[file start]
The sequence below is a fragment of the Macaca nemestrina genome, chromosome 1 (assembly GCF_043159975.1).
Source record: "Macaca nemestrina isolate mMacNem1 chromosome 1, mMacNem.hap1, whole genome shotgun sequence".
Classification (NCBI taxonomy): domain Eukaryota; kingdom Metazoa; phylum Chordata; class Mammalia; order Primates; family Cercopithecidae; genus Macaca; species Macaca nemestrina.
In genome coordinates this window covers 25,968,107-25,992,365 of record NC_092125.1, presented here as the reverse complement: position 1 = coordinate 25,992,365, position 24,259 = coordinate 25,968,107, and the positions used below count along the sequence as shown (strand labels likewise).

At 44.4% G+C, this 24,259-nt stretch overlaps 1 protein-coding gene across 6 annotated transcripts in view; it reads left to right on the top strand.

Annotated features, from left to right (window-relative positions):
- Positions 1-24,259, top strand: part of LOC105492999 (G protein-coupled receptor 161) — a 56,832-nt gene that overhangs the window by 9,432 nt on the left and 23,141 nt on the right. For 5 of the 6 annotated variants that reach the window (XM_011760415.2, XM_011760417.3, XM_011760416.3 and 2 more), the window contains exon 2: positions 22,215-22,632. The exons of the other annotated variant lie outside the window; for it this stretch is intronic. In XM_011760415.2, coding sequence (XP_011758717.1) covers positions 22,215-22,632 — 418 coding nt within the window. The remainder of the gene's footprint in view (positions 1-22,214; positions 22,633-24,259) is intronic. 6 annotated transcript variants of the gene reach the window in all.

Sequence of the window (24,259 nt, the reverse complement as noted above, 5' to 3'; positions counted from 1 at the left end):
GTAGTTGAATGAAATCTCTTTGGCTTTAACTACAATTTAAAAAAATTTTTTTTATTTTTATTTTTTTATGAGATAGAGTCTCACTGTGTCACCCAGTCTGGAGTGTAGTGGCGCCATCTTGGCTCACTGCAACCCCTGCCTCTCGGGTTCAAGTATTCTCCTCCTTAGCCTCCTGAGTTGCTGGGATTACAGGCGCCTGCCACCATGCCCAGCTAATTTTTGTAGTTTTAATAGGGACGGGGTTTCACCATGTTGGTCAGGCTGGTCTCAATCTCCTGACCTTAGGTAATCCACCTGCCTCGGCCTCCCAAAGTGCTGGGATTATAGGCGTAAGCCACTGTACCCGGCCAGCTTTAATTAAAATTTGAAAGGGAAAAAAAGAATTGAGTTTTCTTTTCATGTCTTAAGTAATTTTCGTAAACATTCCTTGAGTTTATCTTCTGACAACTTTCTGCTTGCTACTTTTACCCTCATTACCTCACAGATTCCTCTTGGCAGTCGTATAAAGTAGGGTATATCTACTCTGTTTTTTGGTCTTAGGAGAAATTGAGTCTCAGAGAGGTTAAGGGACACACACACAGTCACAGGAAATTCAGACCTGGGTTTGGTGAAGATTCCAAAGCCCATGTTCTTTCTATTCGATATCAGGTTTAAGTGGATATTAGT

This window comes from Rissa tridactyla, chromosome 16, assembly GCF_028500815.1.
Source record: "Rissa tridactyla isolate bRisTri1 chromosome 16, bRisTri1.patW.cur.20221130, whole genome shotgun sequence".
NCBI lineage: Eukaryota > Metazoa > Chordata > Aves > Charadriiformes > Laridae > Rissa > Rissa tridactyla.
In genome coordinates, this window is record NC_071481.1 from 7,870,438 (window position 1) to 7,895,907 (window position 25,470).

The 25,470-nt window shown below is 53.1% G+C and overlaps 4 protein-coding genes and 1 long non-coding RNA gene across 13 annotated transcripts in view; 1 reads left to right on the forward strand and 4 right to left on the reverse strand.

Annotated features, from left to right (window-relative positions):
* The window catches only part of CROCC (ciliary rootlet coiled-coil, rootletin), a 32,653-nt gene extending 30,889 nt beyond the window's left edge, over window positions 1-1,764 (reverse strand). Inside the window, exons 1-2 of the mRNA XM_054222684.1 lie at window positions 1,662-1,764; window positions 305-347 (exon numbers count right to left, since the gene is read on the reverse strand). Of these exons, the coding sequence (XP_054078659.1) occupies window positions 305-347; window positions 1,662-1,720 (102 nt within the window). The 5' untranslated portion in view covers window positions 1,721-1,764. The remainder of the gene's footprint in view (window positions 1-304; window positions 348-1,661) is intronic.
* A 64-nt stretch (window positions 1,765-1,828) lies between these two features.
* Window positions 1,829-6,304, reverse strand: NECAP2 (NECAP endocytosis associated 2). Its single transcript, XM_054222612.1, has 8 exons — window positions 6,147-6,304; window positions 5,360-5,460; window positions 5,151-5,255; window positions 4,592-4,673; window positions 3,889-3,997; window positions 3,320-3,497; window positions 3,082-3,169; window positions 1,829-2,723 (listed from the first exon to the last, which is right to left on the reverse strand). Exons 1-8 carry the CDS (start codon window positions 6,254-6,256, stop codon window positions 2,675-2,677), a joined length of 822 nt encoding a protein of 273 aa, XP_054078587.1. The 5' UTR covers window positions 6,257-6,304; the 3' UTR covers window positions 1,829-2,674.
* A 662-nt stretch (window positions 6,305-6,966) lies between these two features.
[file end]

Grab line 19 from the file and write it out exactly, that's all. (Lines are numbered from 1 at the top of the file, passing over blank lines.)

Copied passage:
* A 662-nt stretch (window positions 6,305-6,966) lies between these two features.